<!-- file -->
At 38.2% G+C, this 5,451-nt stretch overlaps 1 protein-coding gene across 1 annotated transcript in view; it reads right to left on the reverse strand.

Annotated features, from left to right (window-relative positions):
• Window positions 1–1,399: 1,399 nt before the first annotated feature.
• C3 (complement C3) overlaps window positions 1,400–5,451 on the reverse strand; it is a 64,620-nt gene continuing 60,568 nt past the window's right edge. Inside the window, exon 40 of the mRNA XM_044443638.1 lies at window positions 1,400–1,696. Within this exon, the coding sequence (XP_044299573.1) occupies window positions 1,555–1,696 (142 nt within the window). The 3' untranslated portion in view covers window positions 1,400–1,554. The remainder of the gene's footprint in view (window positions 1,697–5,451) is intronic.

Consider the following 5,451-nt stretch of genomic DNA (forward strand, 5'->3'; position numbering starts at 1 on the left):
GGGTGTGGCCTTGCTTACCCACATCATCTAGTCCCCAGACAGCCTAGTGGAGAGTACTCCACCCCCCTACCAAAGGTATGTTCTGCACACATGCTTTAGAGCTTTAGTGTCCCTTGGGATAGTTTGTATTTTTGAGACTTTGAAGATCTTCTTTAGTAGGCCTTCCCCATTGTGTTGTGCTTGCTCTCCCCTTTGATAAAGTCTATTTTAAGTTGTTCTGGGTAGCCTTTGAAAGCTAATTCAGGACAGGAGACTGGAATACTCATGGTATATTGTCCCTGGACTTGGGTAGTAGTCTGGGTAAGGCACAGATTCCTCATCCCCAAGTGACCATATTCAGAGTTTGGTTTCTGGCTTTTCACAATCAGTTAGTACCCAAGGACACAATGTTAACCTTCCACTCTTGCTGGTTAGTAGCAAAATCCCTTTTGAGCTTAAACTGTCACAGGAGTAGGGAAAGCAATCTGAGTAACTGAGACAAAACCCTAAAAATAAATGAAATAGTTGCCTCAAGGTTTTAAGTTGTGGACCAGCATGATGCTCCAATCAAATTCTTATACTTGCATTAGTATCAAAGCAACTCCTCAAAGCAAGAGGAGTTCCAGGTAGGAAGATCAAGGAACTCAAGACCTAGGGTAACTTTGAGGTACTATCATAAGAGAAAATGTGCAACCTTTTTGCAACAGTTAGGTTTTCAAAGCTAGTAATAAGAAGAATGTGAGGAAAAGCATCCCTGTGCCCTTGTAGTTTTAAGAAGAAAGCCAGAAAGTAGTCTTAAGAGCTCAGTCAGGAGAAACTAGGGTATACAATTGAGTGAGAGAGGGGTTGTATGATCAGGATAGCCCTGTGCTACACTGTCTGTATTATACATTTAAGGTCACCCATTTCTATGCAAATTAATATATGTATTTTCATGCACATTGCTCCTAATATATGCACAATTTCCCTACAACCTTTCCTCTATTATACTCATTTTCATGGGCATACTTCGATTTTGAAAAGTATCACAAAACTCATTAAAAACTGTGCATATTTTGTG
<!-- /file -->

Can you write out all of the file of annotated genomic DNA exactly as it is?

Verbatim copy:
At 38.2% G+C, this 5,451-nt stretch overlaps 1 protein-coding gene across 1 annotated transcript in view; it reads right to left on the reverse strand.

Annotated features, from left to right (window-relative positions):
• Window positions 1–1,399: 1,399 nt before the first annotated feature.
• C3 (complement C3) overlaps window positions 1,400–5,451 on the reverse strand; it is a 64,620-nt gene continuing 60,568 nt past the window's right edge. Inside the window, exon 40 of the mRNA XM_044443638.1 lies at window positions 1,400–1,696. Within this exon, the coding sequence (XP_044299573.1) occupies window positions 1,555–1,696 (142 nt within the window). The 3' untranslated portion in view covers window positions 1,400–1,554. The remainder of the gene's footprint in view (window positions 1,697–5,451) is intronic.

Consider the following 5,451-nt stretch of genomic DNA (forward strand, 5'->3'; position numbering starts at 1 on the left):
GGGTGTGGCCTTGCTTACCCACATCATCTAGTCCCCAGACAGCCTAGTGGAGAGTACTCCACCCCCCTACCAAAGGTATGTTCTGCACACATGCTTTAGAGCTTTAGTGTCCCTTGGGATAGTTTGTATTTTTGAGACTTTGAAGATCTTCTTTAGTAGGCCTTCCCCATTGTGTTGTGCTTGCTCTCCCCTTTGATAAAGTCTATTTTAAGTTGTTCTGGGTAGCCTTTGAAAGCTAATTCAGGACAGGAGACTGGAATACTCATGGTATATTGTCCCTGGACTTGGGTAGTAGTCTGGGTAAGGCACAGATTCCTCATCCCCAAGTGACCATATTCAGAGTTTGGTTTCTGGCTTTTCACAATCAGTTAGTACCCAAGGACACAATGTTAACCTTCCACTCTTGCTGGTTAGTAGCAAAATCCCTTTTGAGCTTAAACTGTCACAGGAGTAGGGAAAGCAATCTGAGTAACTGAGACAAAACCCTAAAAATAAATGAAATAGTTGCCTCAAGGTTTTAAGTTGTGGACCAGCATGATGCTCCAATCAAATTCTTATACTTGCATTAGTATCAAAGCAACTCCTCAAAGCAAGAGGAGTTCCAGGTAGGAAGATCAAGGAACTCAAGACCTAGGGTAACTTTGAGGTACTATCATAAGAGAAAATGTGCAACCTTTTTGCAACAGTTAGGTTTTCAAAGCTAGTAATAAGAAGAATGTGAGGAAAAGCATCCCTGTGCCCTTGTAGTTTTAAGAAGAAAGCCAGAAAGTAGTCTTAAGAGCTCAGTCAGGAGAAACTAGGGTATACAATTGAGTGAGAGAGGGGTTGTATGATCAGGATAGCCCTGTGCTACACTGTCTGTATTATACATTTAAGGTCACCCATTTCTATGCAAATTAATATATGTATTTTCATGCACATTGCTCCTAATATATGCACAATTTCCCTACAACCTTTCCTCTATTATACTCATTTTCATGGGCATACTTCGATTTTGAAAAGTATCACAAAACTCATTAAAAACTGTGCATATTTTGTG